Image Twink just might be the nexus between hippies and punks. Named after a popular pomade, Twink formed bands in the early British R&B scene before becoming a member of early psychedelic band Tomorrow. After that, Twink moved onto The Pretty Things were he helped create the very first rock opera, SF Sorrow.

And then things got really good. After leaving the Pretty Things, Twink created the mind-melting Think Pink album which was equal parts summer of love and gothic horror... Maybe think Pink Floyd meets Bauhaus. Then, after that, he formed the legendary Pink Fairies, a band that was equally happy going on space-rock freakouts as it was kicking out hard-driving biker jams. For instance, "Do It!" and "The Snake" kinda sorta laid the foundations for the sound of the early punk scene... just ask the Damned and The New York Dolls.

Now Twink is back and re-energized. He just released the fabulous You Reached for the Stars album which picks up where he left off with the Pink Fairies and now he's about to start working on a sequel to the massive Think Pink. Editor John Gentile spoke to Twink about the new album, asking John Lennon to write him a song andâ?¦ wellâ?¦ THE PINK FAIRIES MAN, THE. PINK. FAIRIES.
The Beatles have popped up in your body of work multiple times over the years. Tomorrow covered "Strawberry Fields Forever." You Reached for the Stars was mastered at Abbey Road and the booklet even has an homage to the cover of that album. What was it like the first time you heard the Beatles?
The first time I heard The Beatles was the "Love Me Do" single. I was playing in a band called Jimmy Pilgrim & The Strangers at the time and there was a lot of talk about The Beatles going around. I saw them perform "Love Me Do" on TV and I wasn't that impressed to be perfectly honest. It wasn't until I heard "Please Please Me" that I began to really appreciate them.

In those early days, I was a Rolling Stones fan and my band The Fairies became label mates with The Stones on the Decca Records label in 1964. When I listened to Rubber Soul and Revolver, I switched sides and became interested in what The Beatles were up to. Later I had the great pleasure to work along side them at Abbey Road Studios when I was with Tomorrow. We were recording our album Tomorrow by Tomorrow in studio three and The Beatles were recording Sgt Peppers Lonely Hearts Club Band in studio two.

And again when I was with The Pretty Things recording at Abbey Road -- the first rock opera, SF Sorrow, in studio three. The Beatles were recording The White Album in studio two. The Beatles mean to me a changed world for the better.

People often think of the Pink Fairies as a sort of revolutionary group. But, going back, did you get along with your parents?
The Pink Fairies were more Pink Panthers than White Panthers. We did indeed take a revolutionary stance but we were careful and directed most of our activities towards the music biz. We supported The Underground Press, Gay Liberation Movement, White Panthers, Black Panthers, Glastonbury Fayre and other activities by way of fundraising.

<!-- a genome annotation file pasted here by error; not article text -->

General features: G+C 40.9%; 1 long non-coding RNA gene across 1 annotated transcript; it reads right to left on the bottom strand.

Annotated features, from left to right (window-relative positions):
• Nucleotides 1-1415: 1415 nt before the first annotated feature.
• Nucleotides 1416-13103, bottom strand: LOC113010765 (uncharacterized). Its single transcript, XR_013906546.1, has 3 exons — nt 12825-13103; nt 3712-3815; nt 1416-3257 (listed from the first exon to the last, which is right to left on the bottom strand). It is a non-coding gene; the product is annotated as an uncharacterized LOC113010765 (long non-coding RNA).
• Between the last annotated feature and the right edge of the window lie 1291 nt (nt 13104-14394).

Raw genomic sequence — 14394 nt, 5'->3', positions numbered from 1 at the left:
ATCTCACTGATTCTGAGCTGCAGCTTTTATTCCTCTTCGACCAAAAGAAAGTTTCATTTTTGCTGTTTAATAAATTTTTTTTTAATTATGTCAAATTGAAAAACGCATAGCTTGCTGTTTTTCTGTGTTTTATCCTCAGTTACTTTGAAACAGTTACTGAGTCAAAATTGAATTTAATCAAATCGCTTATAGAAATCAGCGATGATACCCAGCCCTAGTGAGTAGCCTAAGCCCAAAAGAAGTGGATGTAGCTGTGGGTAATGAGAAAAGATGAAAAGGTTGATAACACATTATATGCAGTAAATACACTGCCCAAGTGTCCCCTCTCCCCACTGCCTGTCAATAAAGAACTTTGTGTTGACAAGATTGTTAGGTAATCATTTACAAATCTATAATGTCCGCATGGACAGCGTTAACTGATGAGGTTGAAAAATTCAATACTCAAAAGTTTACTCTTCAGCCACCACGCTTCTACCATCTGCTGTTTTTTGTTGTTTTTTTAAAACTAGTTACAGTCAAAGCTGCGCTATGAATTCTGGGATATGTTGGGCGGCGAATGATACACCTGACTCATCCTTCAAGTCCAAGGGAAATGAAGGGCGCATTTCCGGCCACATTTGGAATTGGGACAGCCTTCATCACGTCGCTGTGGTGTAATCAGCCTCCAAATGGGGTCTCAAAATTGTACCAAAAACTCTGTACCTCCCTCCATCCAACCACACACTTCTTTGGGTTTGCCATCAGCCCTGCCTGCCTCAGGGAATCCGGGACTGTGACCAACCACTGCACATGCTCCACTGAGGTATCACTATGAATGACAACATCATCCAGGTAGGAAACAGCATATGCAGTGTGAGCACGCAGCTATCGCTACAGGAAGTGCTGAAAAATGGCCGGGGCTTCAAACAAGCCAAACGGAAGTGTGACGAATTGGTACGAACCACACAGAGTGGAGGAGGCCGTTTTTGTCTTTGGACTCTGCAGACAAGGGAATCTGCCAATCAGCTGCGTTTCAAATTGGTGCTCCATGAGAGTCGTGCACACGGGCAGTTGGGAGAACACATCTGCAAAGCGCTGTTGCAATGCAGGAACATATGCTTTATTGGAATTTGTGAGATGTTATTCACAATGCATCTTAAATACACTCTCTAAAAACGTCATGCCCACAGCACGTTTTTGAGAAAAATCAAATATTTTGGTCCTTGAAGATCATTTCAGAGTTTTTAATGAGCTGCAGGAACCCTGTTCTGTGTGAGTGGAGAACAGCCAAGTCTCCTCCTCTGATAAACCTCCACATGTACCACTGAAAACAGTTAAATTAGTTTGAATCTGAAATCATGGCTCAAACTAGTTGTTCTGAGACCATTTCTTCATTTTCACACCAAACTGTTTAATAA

My early life was full of rebellion especially when rock and roll music appeared. I lived in a loving family environment with mum and dad, and with my younger sister Margaret. I was often in trouble with my parents who had other ideas for me than becoming a rock musician -- although they had supported my semi-professional activities. However, when I moved to London in 1964 with my fuzz R&B band The Fairies they became incredibly supportive thereafter.

Think Pink is a totally far out album. How plotted was the recording?
I had demo sketches for most of the tracks for Think Pink. "The Sparrow Is A Sign" and "Three Littles Piggies" were worked out in the studio. "Mexican Grass War" was improvised there and then. "Ten Thousand Words In A Cardboard Box" had already been recorded by The Aquarian Age and this was well rehearsed with the main guitar man on Think Pink, Paul Rudolph, before going into the studio.

The sessions were well organized with Mick Farren handling logistics and the studio. Musicians and music was under my control. Jon Povey and Steve Peregrin Took shared their recording expertise and their assistance cannot be understated. There is an overall sense of craziness in the studio, but once the red light went on it was down to serious business.

Drugs, particularly psychedelic drugs, are often mentioned along with the Pink Fairies, Twink, Tomorrow and related bands. Do you feel the drug aspects of these bands are overstated or understated?
Certainly with The Pink Fairies, it is overstated and has been used as a rather weak selling point in my opinion. But, I hasten to add, not during my time with them. As far as the other bands I've played with, The Fairies, Tomorrow and The Pretty Things and more, our recreational drug use was never used as a selling point although the type of drugs we used could be found reflected in our music and lyrics.

Can drugs enhance the creative process? Do they destroy the creative process?
Some drugs enhance the creative process while others destroy it. The destroyers are heroin, cocaine and alcohol while hashish, grass and psychedelics enhance.